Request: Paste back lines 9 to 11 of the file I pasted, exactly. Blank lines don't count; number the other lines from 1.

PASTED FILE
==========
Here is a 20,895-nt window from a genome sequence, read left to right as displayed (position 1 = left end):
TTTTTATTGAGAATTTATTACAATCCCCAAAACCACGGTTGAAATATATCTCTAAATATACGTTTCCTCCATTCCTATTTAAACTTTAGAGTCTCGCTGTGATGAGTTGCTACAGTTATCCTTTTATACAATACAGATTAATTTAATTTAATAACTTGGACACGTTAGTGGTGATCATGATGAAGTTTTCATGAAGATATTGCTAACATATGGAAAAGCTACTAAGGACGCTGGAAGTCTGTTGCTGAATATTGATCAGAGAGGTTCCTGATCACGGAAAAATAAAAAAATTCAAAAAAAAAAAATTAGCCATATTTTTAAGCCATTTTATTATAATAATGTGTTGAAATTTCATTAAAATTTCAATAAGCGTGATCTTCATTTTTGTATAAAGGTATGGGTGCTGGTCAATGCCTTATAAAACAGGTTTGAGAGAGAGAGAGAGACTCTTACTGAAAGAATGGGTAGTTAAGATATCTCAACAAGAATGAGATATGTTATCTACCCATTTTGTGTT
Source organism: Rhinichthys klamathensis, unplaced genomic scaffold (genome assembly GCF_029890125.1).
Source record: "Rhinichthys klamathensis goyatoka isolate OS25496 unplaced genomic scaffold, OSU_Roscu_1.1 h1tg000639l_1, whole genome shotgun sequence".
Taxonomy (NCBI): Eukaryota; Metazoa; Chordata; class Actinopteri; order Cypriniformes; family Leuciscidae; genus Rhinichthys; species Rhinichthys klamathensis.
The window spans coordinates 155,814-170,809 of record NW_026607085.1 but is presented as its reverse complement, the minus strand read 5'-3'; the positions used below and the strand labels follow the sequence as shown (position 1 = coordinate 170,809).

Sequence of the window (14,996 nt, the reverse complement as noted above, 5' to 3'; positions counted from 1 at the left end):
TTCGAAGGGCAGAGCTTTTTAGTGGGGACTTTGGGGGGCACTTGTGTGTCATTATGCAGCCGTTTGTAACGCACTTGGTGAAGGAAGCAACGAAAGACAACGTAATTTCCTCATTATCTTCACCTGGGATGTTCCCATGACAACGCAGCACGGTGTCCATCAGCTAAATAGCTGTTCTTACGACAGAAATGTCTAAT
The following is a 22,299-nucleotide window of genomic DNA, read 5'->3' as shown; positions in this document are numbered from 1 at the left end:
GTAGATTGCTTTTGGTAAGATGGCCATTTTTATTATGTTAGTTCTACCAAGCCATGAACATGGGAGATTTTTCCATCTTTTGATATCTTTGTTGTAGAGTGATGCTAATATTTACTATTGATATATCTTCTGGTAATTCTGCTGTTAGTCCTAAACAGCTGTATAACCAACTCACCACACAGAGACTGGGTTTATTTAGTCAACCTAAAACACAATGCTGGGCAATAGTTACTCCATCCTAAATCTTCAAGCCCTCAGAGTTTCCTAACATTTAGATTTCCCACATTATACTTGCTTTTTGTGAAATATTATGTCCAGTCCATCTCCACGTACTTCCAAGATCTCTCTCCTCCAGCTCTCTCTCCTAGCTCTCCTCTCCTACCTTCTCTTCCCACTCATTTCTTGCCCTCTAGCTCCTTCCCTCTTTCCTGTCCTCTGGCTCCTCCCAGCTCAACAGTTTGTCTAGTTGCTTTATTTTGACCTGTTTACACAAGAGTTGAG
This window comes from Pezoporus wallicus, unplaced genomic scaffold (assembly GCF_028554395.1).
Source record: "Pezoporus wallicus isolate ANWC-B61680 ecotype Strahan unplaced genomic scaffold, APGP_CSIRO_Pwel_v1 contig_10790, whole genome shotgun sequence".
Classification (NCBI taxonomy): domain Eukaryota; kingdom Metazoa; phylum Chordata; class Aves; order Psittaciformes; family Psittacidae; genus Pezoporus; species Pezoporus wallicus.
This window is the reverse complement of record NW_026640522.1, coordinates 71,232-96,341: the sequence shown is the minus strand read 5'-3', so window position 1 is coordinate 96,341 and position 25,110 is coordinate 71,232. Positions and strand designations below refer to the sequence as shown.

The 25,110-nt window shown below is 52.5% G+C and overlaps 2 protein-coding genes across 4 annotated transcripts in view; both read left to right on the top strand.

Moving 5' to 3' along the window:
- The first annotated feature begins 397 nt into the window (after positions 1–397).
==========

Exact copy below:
The following is a 22,299-nucleotide window of genomic DNA, read 5'->3' as shown; positions in this document are numbered from 1 at the left end:
GTAGATTGCTTTTGGTAAGATGGCCATTTTTATTATGTTAGTTCTACCAAGCCATGAACATGGGAGATTTTTCCATCTTTTGATATCTTTGTTGTAGAGTGATGCTAATATTTACTATTGATATATCTTCTGGTAATTCTGCTGTTAGTCCTAAACAGCTGTATAACCAACTCACCACACAGAGACTGGGTTTATTTAGTCAACCTAAAACACAATGCTGGGCAATAGTTACTCCATCCTAAATCTTCAAGCCCTCAGAGTTTCCTAACATTTAGATTTCCCACATTATACTTGCTTTTTGTGAAATATTATGTCCAGTCCATCTCCACGTACTTCCAAGATCTCTCTCCTCCAGCTCTCTCTCCTAGCTCTCCTCTCCTACCTTCTCTTCCCACTCATTTCTTGCCCTCTAGCTCCTTCCCTCTTTCCTGTCCTCTGGCTCCTCCCAGCTCAACAGTTTGTCTAGTTGCTTTATTTTGACCTGTTTACACAAGAGTTGAG
This window comes from Pezoporus wallicus, unplaced genomic scaffold (assembly GCF_028554395.1).